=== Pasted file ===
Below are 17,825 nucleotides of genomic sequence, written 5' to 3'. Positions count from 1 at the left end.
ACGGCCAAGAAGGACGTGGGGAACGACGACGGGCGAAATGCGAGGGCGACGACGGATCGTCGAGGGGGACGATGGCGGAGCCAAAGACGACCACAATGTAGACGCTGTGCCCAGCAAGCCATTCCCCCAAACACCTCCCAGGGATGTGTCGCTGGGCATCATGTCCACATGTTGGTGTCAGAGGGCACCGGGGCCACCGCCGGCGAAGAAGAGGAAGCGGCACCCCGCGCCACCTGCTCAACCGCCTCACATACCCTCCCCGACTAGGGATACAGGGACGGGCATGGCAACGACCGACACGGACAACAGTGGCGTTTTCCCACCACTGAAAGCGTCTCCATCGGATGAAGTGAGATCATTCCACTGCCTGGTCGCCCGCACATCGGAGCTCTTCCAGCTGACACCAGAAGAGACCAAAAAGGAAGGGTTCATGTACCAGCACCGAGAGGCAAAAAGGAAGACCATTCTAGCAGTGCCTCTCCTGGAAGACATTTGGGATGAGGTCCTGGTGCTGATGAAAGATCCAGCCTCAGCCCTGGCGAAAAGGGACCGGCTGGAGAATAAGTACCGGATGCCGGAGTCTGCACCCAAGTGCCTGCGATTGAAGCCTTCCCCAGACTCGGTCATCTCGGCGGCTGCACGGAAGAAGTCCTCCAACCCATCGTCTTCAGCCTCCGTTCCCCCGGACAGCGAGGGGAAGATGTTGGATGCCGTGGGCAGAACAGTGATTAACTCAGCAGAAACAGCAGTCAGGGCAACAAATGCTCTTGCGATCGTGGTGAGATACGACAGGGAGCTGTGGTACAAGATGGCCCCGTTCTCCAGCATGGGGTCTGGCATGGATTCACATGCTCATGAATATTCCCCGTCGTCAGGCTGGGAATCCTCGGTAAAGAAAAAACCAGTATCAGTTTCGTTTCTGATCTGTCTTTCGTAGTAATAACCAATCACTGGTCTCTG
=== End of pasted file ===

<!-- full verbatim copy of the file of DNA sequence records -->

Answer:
Below are 17,825 nucleotides of genomic sequence, written 5' to 3'. Positions count from 1 at the left end.
ACGGCCAAGAAGGACGTGGGGAACGACGACGGGCGAAATGCGAGGGCGACGACGGATCGTCGAGGGGGACGATGGCGGAGCCAAAGACGACCACAATGTAGACGCTGTGCCCAGCAAGCCATTCCCCCAAACACCTCCCAGGGATGTGTCGCTGGGCATCATGTCCACATGTTGGTGTCAGAGGGCACCGGGGCCACCGCCGGCGAAGAAGAGGAAGCGGCACCCCGCGCCACCTGCTCAACCGCCTCACATACCCTCCCCGACTAGGGATACAGGGACGGGCATGGCAACGACCGACACGGACAACAGTGGCGTTTTCCCACCACTGAAAGCGTCTCCATCGGATGAAGTGAGATCATTCCACTGCCTGGTCGCCCGCACATCGGAGCTCTTCCAGCTGACACCAGAAGAGACCAAAAAGGAAGGGTTCATGTACCAGCACCGAGAGGCAAAAAGGAAGACCATTCTAGCAGTGCCTCTCCTGGAAGACATTTGGGATGAGGTCCTGGTGCTGATGAAAGATCCAGCCTCAGCCCTGGCGAAAAGGGACCGGCTGGAGAATAAGTACCGGATGCCGGAGTCTGCACCCAAGTGCCTGCGATTGAAGCCTTCCCCAGACTCGGTCATCTCGGCGGCTGCACGGAAGAAGTCCTCCAACCCATCGTCTTCAGCCTCCGTTCCCCCGGACAGCGAGGGGAAGATGTTGGATGCCGTGGGCAGAACAGTGATTAACTCAGCAGAAACAGCAGTCAGGGCAACAAATGCTCTTGCGATCGTGGTGAGATACGACAGGGAGCTGTGGTACAAGATGGCCCCGTTCTCCAGCATGGGGTCTGGCATGGATTCACATGCTCATGAATATTCCCCGTCGTCAGGCTGGGAATCCTCGGTAAAGAAAAAACCAGTATCAGTTTCGTTTCTGATCTGTCTTTCGTAGTAATAACCAATCACTGGTCTCTG